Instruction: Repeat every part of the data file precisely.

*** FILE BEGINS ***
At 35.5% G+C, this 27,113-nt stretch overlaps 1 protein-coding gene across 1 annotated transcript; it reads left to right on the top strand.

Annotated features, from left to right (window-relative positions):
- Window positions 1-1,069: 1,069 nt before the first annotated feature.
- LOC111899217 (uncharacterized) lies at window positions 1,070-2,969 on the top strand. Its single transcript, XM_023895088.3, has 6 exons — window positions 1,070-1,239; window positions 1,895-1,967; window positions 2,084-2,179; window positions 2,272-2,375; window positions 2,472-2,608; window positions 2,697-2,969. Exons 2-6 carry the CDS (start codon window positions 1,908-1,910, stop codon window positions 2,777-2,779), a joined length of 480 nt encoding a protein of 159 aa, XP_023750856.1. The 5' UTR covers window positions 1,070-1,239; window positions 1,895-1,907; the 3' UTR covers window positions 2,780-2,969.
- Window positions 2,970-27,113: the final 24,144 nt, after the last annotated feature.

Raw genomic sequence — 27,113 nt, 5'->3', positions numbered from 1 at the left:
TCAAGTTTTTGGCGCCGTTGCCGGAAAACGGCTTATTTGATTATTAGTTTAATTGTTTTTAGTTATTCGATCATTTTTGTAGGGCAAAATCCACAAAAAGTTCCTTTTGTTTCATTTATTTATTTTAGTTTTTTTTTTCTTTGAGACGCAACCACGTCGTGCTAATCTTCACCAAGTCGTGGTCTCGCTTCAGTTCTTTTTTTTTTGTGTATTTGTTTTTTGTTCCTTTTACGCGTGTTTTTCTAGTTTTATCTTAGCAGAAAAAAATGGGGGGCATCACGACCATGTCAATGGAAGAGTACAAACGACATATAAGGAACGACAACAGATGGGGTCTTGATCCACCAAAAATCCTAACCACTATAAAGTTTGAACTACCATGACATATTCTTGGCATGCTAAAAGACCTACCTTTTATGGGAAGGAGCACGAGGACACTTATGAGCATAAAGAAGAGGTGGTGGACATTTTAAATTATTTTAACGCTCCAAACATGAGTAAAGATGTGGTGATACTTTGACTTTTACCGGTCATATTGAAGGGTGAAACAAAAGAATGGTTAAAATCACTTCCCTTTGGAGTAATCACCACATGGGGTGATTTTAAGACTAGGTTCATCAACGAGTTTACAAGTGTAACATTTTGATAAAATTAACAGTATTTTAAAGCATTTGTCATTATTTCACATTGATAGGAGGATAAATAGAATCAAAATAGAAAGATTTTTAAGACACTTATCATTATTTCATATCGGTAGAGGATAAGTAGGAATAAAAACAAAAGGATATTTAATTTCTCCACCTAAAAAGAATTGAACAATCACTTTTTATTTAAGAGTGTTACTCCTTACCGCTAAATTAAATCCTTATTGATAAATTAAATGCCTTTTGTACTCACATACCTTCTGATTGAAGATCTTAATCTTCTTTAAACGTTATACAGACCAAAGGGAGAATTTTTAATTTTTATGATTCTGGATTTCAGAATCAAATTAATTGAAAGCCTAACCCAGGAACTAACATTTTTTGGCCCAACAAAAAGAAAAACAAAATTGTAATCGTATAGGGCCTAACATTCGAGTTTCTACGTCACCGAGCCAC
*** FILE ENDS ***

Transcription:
At 35.5% G+C, this 27,113-nt stretch overlaps 1 protein-coding gene across 1 annotated transcript; it reads left to right on the top strand.

Annotated features, from left to right (window-relative positions):
- Window positions 1-1,069: 1,069 nt before the first annotated feature.
- LOC111899217 (uncharacterized) lies at window positions 1,070-2,969 on the top strand. Its single transcript, XM_023895088.3, has 6 exons — window positions 1,070-1,239; window positions 1,895-1,967; window positions 2,084-2,179; window positions 2,272-2,375; window positions 2,472-2,608; window positions 2,697-2,969. Exons 2-6 carry the CDS (start codon window positions 1,908-1,910, stop codon window positions 2,777-2,779), a joined length of 480 nt encoding a protein of 159 aa, XP_023750856.1. The 5' UTR covers window positions 1,070-1,239; window positions 1,895-1,907; the 3' UTR covers window positions 2,780-2,969.
- Window positions 2,970-27,113: the final 24,144 nt, after the last annotated feature.

Raw genomic sequence — 27,113 nt, 5'->3', positions numbered from 1 at the left:
TCAAGTTTTTGGCGCCGTTGCCGGAAAACGGCTTATTTGATTATTAGTTTAATTGTTTTTAGTTATTCGATCATTTTTGTAGGGCAAAATCCACAAAAAGTTCCTTTTGTTTCATTTATTTATTTTAGTTTTTTTTTTCTTTGAGACGCAACCACGTCGTGCTAATCTTCACCAAGTCGTGGTCTCGCTTCAGTTCTTTTTTTTTTGTGTATTTGTTTTTTGTTCCTTTTACGCGTGTTTTTCTAGTTTTATCTTAGCAGAAAAAAATGGGGGGCATCACGACCATGTCAATGGAAGAGTACAAACGACATATAAGGAACGACAACAGATGGGGTCTTGATCCACCAAAAATCCTAACCACTATAAAGTTTGAACTACCATGACATATTCTTGGCATGCTAAAAGACCTACCTTTTATGGGAAGGAGCACGAGGACACTTATGAGCATAAAGAAGAGGTGGTGGACATTTTAAATTATTTTAACGCTCCAAACATGAGTAAAGATGTGGTGATACTTTGACTTTTACCGGTCATATTGAAGGGTGAAACAAAAGAATGGTTAAAATCACTTCCCTTTGGAGTAATCACCACATGGGGTGATTTTAAGACTAGGTTCATCAACGAGTTTACAAGTGTAACATTTTGATAAAATTAACAGTATTTTAAAGCATTTGTCATTATTTCACATTGATAGGAGGATAAATAGAATCAAAATAGAAAGATTTTTAAGACACTTATCATTATTTCATATCGGTAGAGGATAAGTAGGAATAAAAACAAAAGGATATTTAATTTCTCCACCTAAAAAGAATTGAACAATCACTTTTTATTTAAGAGTGTTACTCCTTACCGCTAAATTAAATCCTTATTGATAAATTAAATGCCTTTTGTACTCACATACCTTCTGATTGAAGATCTTAATCTTCTTTAAACGTTATACAGACCAAAGGGAGAATTTTTAATTTTTATGATTCTGGATTTCAGAATCAAATTAATTGAAAGCCTAACCCAGGAACTAACATTTTTTGGCCCAACAAAAAGAAAAACAAAATTGTAATCGTATAGGGCCTAACATTCGAGTTTCTACGTCACCGAGCCAC